Those popular countertop compost bins are just not meant for composting. However, they do make a great receptacle for food scraps until you can bring them somewhere else, such as your backyard or a city compost service. To make it easier to collect and transport, use a biodegradable bag like these 3-gallon BioBags.

Composting Inside with Worms: The Best Way to Compost Indoors

Don’t panic! You can still compost indoors, but you need to invest in a proper indoor system—which may include worms. The Urban Worm Bag is a great option since it’s made of breathable fabric that provides airflow and odor control. The Hot Frog Living Composter is also a small yet effective choice.

Rather than relying on “browns” and other outdoor organisms, indoor composting relies on worms to break down your food scraps into nutrient-rich fertilizer. When you’re ready to get started, buy some Uncle Jim’s Live Composting Worms for the best results.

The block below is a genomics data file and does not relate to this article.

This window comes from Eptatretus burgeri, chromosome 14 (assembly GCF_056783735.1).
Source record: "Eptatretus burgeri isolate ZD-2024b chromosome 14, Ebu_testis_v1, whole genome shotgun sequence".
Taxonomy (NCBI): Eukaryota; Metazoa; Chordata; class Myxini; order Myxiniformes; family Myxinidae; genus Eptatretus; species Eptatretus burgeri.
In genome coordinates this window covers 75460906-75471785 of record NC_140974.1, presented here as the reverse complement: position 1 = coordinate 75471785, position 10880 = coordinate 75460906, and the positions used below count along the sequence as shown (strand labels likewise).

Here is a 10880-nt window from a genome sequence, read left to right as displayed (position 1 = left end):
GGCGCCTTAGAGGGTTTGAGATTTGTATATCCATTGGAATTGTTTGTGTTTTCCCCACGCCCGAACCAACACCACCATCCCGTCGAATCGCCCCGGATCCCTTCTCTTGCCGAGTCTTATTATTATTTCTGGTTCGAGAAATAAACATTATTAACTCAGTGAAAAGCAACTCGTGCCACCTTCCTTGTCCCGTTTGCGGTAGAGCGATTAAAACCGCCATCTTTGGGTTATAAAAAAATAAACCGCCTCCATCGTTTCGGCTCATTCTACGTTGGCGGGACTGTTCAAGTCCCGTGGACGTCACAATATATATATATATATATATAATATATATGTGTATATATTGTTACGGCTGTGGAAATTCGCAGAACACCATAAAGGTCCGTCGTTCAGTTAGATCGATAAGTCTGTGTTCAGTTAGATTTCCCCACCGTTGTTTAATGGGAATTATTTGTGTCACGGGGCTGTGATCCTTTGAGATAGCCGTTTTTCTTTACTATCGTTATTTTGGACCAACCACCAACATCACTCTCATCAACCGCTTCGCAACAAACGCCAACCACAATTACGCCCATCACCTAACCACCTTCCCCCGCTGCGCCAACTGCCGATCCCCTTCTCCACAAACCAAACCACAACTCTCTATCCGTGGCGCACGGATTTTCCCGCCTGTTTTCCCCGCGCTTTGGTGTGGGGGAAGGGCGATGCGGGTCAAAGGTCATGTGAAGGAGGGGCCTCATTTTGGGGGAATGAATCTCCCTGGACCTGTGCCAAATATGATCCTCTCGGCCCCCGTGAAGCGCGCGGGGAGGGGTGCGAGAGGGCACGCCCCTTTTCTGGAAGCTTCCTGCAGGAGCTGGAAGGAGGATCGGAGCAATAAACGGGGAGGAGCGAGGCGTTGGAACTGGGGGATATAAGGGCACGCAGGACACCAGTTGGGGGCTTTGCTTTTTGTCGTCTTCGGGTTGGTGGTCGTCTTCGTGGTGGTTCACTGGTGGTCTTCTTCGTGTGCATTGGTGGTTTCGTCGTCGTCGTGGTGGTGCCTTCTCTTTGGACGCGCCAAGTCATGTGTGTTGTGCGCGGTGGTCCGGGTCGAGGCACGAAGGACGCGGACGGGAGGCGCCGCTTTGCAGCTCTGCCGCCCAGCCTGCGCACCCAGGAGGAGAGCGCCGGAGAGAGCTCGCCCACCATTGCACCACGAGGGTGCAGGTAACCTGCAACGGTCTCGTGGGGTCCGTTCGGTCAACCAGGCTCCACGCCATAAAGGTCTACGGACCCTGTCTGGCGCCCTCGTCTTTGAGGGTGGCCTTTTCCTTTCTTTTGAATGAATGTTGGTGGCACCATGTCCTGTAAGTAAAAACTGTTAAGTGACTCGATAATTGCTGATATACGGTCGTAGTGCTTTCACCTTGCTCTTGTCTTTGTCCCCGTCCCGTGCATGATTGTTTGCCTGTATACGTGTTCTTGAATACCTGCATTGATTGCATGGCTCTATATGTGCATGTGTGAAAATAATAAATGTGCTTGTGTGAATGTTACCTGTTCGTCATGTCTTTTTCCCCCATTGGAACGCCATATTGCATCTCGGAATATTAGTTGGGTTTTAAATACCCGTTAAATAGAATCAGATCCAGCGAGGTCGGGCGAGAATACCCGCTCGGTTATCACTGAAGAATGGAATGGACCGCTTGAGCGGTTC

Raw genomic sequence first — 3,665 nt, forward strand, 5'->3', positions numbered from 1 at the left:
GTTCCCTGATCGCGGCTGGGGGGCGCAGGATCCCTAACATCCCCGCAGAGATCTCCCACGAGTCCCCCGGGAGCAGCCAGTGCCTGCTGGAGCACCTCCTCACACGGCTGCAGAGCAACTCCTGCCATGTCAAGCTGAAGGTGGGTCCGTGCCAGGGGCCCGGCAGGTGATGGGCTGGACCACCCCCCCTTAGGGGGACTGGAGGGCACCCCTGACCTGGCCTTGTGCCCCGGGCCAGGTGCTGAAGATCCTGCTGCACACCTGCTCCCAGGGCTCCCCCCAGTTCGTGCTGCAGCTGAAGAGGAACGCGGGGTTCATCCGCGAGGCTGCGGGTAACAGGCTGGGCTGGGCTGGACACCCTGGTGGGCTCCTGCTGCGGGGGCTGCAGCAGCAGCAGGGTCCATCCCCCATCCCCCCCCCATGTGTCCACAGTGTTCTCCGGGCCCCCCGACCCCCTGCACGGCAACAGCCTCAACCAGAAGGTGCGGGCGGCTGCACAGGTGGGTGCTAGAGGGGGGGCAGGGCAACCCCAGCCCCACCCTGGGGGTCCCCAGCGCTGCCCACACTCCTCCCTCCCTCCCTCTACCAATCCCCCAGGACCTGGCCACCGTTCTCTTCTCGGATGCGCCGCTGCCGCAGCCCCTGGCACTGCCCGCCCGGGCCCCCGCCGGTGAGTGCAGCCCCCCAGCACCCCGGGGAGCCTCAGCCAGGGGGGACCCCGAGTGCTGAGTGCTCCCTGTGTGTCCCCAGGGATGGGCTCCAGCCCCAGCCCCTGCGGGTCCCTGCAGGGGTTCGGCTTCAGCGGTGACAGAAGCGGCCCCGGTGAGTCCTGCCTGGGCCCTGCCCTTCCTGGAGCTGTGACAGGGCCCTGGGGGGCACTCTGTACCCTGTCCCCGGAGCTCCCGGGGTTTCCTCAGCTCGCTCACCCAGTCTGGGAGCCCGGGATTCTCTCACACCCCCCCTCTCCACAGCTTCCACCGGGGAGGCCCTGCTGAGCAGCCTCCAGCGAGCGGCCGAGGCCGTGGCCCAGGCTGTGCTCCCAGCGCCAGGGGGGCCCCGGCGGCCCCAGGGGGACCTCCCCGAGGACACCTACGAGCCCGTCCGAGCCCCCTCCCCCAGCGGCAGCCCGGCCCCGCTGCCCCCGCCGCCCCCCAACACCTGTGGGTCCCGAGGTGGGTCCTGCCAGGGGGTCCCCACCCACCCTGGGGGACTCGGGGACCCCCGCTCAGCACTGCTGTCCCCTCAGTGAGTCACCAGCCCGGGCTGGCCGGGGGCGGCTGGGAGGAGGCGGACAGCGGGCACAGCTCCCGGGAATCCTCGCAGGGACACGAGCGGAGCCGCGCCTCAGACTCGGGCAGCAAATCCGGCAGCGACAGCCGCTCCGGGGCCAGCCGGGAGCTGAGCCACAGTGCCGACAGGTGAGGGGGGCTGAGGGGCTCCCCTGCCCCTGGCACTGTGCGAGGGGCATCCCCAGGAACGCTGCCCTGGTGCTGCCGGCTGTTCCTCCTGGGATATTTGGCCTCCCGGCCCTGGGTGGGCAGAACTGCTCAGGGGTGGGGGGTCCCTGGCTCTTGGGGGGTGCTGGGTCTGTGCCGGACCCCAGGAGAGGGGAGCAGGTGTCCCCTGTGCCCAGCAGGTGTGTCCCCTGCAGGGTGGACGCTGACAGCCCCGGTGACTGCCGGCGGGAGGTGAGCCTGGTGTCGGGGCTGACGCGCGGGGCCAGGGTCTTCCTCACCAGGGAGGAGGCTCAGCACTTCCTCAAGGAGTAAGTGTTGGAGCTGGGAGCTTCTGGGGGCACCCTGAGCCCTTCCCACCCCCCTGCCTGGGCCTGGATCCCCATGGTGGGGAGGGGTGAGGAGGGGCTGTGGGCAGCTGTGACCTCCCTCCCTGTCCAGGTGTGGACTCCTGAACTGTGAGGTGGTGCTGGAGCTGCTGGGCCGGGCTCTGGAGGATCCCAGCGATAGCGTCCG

More on Urban worm bags and hot frog living composters

When using an Urban Worm Bag, put the worms first then add food scraps to the top. After four to six months, there should be enough worm castings (the compost) at the bottom that you can harvest it by unzipping the lower flap. Leave the worms and newer scraps so they can continue decomposing.

For a Hot Frog Living Composter, fill up three layers with food scraps and worms—first the bottom layer, then work your way up as each one fills. In around a month’s time, you’ll be able to make use of the compost in the bottom layer. A thermometer will come in handy since temperatures need to reach 130 degrees F in order to eliminate pathogens just like with outdoor composting.

By making sure good airflow is present and new scraps are added and finished compost removed regularly, odors can be avoided according to the EPA.

It is possible to compost indoors without the need for worms, though!